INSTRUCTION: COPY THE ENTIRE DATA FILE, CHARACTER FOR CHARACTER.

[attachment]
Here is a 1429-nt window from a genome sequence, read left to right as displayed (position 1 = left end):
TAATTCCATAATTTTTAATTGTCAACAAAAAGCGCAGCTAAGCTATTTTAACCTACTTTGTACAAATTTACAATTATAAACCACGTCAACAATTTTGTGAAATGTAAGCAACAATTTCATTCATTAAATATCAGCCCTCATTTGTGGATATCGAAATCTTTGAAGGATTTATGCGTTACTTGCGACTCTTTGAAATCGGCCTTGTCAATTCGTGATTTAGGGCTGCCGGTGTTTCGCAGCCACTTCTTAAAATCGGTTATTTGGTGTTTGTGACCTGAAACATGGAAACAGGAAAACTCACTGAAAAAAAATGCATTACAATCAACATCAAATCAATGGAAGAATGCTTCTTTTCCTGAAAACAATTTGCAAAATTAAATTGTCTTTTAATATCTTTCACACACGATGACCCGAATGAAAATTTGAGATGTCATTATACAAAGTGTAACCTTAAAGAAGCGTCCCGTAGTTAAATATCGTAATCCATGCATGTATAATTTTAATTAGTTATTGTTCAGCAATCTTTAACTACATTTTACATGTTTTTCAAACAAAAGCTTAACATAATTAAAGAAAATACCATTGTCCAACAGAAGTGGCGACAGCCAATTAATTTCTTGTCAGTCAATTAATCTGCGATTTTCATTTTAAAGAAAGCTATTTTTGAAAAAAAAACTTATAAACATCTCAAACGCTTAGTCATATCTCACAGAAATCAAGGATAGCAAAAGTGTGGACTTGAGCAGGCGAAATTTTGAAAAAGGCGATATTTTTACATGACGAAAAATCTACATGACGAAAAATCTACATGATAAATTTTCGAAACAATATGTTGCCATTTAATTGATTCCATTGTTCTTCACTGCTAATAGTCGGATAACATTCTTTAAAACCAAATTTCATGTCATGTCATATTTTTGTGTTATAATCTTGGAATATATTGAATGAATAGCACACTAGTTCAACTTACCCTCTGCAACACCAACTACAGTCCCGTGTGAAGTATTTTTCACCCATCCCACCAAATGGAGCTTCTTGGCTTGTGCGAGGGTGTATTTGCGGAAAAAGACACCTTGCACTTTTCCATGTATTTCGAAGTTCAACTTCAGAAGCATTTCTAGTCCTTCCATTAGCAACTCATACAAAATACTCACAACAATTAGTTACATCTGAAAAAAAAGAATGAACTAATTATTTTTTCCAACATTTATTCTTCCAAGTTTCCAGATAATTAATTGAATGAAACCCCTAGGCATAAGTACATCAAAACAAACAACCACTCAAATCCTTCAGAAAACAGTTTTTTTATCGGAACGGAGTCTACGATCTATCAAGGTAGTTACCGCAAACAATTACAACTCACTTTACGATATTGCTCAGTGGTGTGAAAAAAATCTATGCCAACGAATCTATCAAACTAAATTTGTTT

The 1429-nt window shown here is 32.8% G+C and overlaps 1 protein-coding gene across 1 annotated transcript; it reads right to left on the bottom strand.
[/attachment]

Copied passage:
Here is a 1429-nt window from a genome sequence, read left to right as displayed (position 1 = left end):
TAATTCCATAATTTTTAATTGTCAACAAAAAGCGCAGCTAAGCTATTTTAACCTACTTTGTACAAATTTACAATTATAAACCACGTCAACAATTTTGTGAAATGTAAGCAACAATTTCATTCATTAAATATCAGCCCTCATTTGTGGATATCGAAATCTTTGAAGGATTTATGCGTTACTTGCGACTCTTTGAAATCGGCCTTGTCAATTCGTGATTTAGGGCTGCCGGTGTTTCGCAGCCACTTCTTAAAATCGGTTATTTGGTGTTTGTGACCTGAAACATGGAAACAGGAAAACTCACTGAAAAAAAATGCATTACAATCAACATCAAATCAATGGAAGAATGCTTCTTTTCCTGAAAACAATTTGCAAAATTAAATTGTCTTTTAATATCTTTCACACACGATGACCCGAATGAAAATTTGAGATGTCATTATACAAAGTGTAACCTTAAAGAAGCGTCCCGTAGTTAAATATCGTAATCCATGCATGTATAATTTTAATTAGTTATTGTTCAGCAATCTTTAACTACATTTTACATGTTTTTCAAACAAAAGCTTAACATAATTAAAGAAAATACCATTGTCCAACAGAAGTGGCGACAGCCAATTAATTTCTTGTCAGTCAATTAATCTGCGATTTTCATTTTAAAGAAAGCTATTTTTGAAAAAAAAACTTATAAACATCTCAAACGCTTAGTCATATCTCACAGAAATCAAGGATAGCAAAAGTGTGGACTTGAGCAGGCGAAATTTTGAAAAAGGCGATATTTTTACATGACGAAAAATCTACATGACGAAAAATCTACATGATAAATTTTCGAAACAATATGTTGCCATTTAATTGATTCCATTGTTCTTCACTGCTAATAGTCGGATAACATTCTTTAAAACCAAATTTCATGTCATGTCATATTTTTGTGTTATAATCTTGGAATATATTGAATGAATAGCACACTAGTTCAACTTACCCTCTGCAACACCAACTACAGTCCCGTGTGAAGTATTTTTCACCCATCCCACCAAATGGAGCTTCTTGGCTTGTGCGAGGGTGTATTTGCGGAAAAAGACACCTTGCACTTTTCCATGTATTTCGAAGTTCAACTTCAGAAGCATTTCTAGTCCTTCCATTAGCAACTCATACAAAATACTCACAACAATTAGTTACATCTGAAAAAAAAGAATGAACTAATTATTTTTTCCAACATTTATTCTTCCAAGTTTCCAGATAATTAATTGAATGAAACCCCTAGGCATAAGTACATCAAAACAAACAACCACTCAAATCCTTCAGAAAACAGTTTTTTTATCGGAACGGAGTCTACGATCTATCAAGGTAGTTACCGCAAACAATTACAACTCACTTTACGATATTGCTCAGTGGTGTGAAAAAAATCTATGCCAACGAATCTATCAAACTAAATTTGTTT

The 1429-nt window shown here is 32.8% G+C and overlaps 1 protein-coding gene across 1 annotated transcript; it reads right to left on the bottom strand.